Bethany Beach, Dewey Beach, Fenwick Island Beach, Lewes Beach, and Rehoboth 
    Beach.  Repeated calls to the Clean Beaches Council yielded no explanations.

    More information on beach pollution is available from the US Environmental 
    Protection Agency (www.epa.gov/ost/beaches/)

    Delaware River dredging “workshop” June 6th should DNREC be there?

    The US Army Corp of Engineers has been trying for many years to dredge the 
    “main channel” of the Delaware River five feet deeper--from 40 feet to 45 
    feet.  This seems to have little economic justification and poses serious 
    environmental concerns.  It’s opposed by a wide range or organizations 
    including Green Delaware, the Dump the Delaware Deepening Coalition, and 
    the City of New Castle.   After a controversy, the Corp agreed it needed to 
    get permits from the State of Delaware (DNREC) and we presume these permits 
    will eventually be issued for political reasons.  (Former Gov.  Tom Carper 
    supported the dredging, and the state voted money to help pay for 
    it.  Gov.  Minner has so far been non-committal, but we understand the 
    funding hasn’t been withdrawn.)

    The Corp has hired Windsor Associates, a Pennsylvania firm of 
    “facilitators,” to put on a “workshop.”  The intent is to move people away 
    from categorical opposition to the project and get them arguing about the 
    details.  These “workshops” are highly effective because experienced 
    professional manipulators can usually control a meeting of concerned 
    citizens.  Green Delaware sought information about Windsor Assoc. and got 
    lots of responses ranging from “They are nice folks, but you have to 
    remember who hired them,” to “I have no doubt they could lead an uninformed 
    group toward any specified result,” to “I know the Windsors from many 
    environmental projects and you will find them more biased than you are 
    guessing. They have been really active in Phila, and they are definitely on 
    the side of power,” to “a fair-minded and talented mediator,’ to “strongly 
    negative feelings,” to “Windsor Associates provided anything but a 
    democratic process.” We talked to Windsor, objecting to the proposed format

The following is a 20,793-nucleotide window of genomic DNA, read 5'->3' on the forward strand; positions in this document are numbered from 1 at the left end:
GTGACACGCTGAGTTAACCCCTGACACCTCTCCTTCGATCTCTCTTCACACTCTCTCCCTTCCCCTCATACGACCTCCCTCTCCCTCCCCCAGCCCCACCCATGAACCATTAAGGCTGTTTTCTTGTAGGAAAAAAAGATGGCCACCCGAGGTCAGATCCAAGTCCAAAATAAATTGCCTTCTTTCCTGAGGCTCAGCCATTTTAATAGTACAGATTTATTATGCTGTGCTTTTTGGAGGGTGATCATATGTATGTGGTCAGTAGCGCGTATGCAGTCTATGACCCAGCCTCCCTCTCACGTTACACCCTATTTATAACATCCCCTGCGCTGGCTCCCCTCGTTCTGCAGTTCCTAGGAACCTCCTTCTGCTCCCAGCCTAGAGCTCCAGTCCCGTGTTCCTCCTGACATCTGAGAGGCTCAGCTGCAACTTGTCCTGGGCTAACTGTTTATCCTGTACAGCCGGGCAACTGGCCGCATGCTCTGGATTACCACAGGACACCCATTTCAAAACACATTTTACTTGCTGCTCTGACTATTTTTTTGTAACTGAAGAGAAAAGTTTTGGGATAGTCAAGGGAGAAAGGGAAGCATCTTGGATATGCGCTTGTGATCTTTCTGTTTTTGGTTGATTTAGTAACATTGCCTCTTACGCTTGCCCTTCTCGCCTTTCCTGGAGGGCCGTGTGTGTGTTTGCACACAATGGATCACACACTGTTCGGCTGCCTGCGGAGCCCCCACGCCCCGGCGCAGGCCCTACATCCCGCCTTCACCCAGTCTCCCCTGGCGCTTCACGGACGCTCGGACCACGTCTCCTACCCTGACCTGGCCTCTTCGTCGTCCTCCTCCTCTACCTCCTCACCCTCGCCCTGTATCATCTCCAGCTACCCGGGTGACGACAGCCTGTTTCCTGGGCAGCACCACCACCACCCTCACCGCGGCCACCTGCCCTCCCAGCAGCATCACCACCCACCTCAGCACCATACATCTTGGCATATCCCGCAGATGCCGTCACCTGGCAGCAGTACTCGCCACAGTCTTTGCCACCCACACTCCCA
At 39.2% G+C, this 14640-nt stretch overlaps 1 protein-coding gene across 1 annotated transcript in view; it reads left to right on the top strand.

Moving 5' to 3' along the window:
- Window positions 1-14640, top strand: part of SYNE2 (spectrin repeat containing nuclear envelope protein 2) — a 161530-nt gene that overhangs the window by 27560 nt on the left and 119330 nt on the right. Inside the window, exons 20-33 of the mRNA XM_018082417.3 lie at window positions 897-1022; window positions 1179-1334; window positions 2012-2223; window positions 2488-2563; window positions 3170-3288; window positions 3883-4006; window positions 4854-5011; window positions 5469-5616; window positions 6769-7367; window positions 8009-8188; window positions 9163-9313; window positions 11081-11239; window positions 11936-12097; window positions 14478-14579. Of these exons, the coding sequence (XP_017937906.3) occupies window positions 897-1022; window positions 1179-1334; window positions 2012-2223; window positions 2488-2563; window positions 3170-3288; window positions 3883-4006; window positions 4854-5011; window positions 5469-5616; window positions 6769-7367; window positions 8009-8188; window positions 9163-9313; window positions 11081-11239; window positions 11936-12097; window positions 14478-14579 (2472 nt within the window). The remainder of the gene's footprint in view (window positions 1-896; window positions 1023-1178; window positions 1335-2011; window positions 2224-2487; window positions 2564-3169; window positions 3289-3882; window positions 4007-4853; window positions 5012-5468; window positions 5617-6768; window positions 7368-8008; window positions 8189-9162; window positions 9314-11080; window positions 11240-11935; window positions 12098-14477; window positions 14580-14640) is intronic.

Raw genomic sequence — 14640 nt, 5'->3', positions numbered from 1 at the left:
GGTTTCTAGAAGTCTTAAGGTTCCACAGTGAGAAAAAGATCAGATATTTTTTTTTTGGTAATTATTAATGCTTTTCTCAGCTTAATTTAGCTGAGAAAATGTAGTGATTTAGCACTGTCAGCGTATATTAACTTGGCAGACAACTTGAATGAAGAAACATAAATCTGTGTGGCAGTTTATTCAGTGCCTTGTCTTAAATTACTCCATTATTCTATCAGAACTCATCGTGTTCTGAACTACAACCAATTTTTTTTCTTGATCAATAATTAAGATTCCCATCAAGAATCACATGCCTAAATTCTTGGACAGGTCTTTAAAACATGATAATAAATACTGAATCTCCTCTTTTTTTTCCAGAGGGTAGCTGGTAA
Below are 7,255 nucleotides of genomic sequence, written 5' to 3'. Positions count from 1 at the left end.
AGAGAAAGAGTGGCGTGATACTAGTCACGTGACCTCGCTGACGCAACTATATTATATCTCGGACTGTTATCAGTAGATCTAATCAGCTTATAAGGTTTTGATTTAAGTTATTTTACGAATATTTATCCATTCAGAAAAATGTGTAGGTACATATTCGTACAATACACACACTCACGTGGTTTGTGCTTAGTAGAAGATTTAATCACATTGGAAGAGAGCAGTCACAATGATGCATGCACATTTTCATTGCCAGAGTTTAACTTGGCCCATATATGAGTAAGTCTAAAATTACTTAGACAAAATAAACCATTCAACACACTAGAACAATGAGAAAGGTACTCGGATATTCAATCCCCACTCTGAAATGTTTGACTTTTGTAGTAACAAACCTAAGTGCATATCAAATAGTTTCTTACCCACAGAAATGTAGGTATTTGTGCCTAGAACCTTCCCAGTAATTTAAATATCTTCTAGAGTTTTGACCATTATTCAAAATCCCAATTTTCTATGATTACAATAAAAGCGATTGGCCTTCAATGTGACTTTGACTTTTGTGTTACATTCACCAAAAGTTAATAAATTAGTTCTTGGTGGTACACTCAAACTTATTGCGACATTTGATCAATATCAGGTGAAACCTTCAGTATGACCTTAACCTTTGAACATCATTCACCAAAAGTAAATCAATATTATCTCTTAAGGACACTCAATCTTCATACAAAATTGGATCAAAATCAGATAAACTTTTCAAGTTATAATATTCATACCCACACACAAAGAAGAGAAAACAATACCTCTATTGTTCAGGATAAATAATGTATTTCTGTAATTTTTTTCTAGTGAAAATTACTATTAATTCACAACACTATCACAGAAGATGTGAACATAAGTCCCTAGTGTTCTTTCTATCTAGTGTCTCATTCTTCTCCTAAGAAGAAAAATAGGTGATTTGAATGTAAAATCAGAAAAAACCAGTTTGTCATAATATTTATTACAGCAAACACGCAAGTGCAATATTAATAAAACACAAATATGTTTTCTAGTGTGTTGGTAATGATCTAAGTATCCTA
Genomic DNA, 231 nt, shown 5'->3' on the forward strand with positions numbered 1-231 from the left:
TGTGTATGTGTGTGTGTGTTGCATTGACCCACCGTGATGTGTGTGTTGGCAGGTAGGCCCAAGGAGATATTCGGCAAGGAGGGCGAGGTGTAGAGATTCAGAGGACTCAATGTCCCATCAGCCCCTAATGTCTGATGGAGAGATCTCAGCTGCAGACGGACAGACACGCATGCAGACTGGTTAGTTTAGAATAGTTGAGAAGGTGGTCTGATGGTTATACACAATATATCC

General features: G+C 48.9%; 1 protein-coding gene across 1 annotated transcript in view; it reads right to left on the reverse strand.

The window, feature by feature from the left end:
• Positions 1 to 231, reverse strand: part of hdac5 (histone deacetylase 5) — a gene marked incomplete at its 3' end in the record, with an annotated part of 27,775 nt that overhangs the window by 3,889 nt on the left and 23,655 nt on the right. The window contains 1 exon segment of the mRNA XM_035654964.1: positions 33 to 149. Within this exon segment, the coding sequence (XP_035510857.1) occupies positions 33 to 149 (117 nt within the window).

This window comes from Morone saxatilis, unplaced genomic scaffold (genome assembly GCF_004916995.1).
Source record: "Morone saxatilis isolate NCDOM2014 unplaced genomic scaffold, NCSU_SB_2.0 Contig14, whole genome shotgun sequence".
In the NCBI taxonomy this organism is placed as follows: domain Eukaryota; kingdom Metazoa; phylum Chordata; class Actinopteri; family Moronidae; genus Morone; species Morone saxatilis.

of the workshop and seeking equal time for opponents or the dredging.  They 
    conceded some of our points.

    From, a DNREC press release: “The workshop will be held in two phases at 
    the Martin Luther King Auditorium, Delaware State University, 1200 N. 
    DuPont Highway, Dover, Del. In the first phase, which will begin at 5 p.m., 
    displays on different environmental and economic components of the project 
    will be set up with Corps representatives available to discuss the project 
    on a one-to-one basis. The meeting portion of the workshop will begin at 
    630 p.m.”

    ACTION:  DNREC has to decide whether to issue the permit.  It’s role is 
    quasi-judicial, and it shouldn’t participate in a “workshop” put on by the 
    applicant to promote its project.  This shows bias.  Call the Governor’s 
    office:  gminner@state.de.us, 302.577.3210, 302.739.4101
    QUESTION: Windsor Assoc. offered Green Delaware 5 minutes to make a 
    presentation.  Do you think Green Delaware should participate in this workshop?

    John Rago and the revolving door...

    John Rago, as talk show host of radio station WDEL, was nice to Green 
    Delaware.  He had us on his show from time to time, and personally 
    supported cleaning up the sewers.  He used to say–on the air--that he got 
    some complaints when we got air time.  This isn’t surprising, because 
    pressure on Delaware media not to report independent points of view is 
    constant and effective.  Now it’s coming from Rago, who quit WDEL and went 
    to work as “communications director” for the City of Wilmington.  He’s on 
    the other side now.  For example, when we asked Rago for the City position 
    on HB 195 he said he would get back to us, but didn’t.  Then, the City sent 
    a delegation to Dover to oppose the bill, contrary to Mayor Baker’s 
    assertions–which he and Rago have demanded we take on faith–that he wants 
    the sewers cleaned up.  Why is there so little coverage of HB 195?  Rago’s 
    replacement on WDEL so far seems neither well-informed nor supportive.

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Let us know what you think.

Email us at

GreenDel@dca.net

or contact
Alan J. Muller, Exec. Director
P.O. Box 69
Port Penn, DE 19731
302-834-3466 Voice
302-836-3005 FAX

This page was last updated on June 16, 2001.